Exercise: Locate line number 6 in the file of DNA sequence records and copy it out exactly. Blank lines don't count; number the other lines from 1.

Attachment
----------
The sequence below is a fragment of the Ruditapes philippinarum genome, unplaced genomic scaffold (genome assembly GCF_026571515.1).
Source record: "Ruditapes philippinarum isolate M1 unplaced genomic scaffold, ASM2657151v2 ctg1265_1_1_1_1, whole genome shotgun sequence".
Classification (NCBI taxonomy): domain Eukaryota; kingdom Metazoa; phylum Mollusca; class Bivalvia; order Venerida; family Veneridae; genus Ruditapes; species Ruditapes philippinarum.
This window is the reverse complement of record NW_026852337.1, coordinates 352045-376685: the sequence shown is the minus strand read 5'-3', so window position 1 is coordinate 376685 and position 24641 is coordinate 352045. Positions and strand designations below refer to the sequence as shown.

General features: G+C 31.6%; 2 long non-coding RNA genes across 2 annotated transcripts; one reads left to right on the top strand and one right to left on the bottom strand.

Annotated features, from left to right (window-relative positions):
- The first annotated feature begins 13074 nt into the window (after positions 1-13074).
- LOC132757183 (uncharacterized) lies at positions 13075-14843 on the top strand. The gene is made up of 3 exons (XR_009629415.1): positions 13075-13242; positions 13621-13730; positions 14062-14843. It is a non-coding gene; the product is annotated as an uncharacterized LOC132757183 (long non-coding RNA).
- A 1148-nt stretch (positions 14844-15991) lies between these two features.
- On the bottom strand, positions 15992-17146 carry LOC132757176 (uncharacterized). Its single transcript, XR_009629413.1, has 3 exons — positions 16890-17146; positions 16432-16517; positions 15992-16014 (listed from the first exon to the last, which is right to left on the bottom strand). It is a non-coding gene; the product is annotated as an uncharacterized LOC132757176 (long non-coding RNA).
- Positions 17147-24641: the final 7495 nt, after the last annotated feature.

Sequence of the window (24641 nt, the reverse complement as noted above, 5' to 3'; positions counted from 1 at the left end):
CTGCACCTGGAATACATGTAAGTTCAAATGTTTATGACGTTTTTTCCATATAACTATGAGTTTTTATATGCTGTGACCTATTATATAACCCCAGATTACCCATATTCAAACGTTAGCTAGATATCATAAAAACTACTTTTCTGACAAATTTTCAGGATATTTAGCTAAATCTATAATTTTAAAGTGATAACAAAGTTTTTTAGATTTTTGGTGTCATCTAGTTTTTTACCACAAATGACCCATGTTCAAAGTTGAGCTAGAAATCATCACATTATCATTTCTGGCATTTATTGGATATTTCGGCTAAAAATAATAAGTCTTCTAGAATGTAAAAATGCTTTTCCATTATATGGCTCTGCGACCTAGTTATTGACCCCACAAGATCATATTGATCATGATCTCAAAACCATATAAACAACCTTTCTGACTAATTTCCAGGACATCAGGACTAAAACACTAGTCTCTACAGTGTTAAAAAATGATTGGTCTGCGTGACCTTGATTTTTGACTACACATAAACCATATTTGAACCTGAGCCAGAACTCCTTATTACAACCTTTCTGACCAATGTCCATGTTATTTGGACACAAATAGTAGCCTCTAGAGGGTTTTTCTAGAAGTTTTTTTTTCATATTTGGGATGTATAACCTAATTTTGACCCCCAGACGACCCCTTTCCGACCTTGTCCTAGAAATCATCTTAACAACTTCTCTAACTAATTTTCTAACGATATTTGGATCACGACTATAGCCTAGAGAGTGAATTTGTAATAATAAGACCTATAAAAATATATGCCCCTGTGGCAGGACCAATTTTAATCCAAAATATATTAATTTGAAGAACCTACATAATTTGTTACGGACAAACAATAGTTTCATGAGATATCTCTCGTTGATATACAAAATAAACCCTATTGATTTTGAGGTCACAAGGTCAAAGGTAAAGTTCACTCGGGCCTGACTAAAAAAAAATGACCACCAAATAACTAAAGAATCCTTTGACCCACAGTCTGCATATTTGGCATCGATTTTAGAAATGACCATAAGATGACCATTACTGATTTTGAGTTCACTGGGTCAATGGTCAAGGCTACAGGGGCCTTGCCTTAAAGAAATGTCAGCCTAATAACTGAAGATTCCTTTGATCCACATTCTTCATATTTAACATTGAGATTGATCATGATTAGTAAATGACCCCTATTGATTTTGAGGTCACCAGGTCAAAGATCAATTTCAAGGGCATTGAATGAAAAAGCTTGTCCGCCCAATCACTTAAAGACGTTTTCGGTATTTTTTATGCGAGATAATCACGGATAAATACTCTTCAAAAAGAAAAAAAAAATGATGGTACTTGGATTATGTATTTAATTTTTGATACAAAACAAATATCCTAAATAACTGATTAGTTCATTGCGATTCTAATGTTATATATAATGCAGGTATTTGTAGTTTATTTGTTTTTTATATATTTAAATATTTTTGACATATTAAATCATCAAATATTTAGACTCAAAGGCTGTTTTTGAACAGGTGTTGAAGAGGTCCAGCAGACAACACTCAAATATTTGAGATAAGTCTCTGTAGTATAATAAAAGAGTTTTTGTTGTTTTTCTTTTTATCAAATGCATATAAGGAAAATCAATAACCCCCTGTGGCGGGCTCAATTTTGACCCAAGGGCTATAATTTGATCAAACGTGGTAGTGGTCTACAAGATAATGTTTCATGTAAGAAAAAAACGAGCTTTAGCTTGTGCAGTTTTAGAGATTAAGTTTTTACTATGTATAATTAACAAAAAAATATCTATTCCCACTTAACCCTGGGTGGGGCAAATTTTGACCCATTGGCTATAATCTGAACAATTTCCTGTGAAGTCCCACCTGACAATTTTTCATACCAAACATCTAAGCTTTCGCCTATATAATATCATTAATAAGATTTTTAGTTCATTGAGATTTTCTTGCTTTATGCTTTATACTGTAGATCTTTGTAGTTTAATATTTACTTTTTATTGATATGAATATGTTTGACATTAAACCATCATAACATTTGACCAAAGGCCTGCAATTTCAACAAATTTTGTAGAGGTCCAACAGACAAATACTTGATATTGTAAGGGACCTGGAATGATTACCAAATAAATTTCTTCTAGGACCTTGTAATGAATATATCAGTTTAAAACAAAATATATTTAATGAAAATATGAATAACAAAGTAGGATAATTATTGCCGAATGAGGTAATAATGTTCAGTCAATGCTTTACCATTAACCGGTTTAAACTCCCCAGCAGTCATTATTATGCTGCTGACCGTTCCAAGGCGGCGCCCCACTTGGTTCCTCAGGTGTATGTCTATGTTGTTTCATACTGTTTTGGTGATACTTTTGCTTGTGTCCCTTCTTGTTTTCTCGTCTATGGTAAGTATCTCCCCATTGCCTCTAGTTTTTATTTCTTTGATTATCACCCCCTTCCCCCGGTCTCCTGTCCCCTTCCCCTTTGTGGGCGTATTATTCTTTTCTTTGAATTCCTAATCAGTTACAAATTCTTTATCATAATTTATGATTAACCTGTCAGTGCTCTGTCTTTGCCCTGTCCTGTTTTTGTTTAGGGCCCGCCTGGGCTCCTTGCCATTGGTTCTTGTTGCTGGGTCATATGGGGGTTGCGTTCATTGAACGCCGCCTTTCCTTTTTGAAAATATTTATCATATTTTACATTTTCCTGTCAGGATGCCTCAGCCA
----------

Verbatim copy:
Annotated features, from left to right (window-relative positions):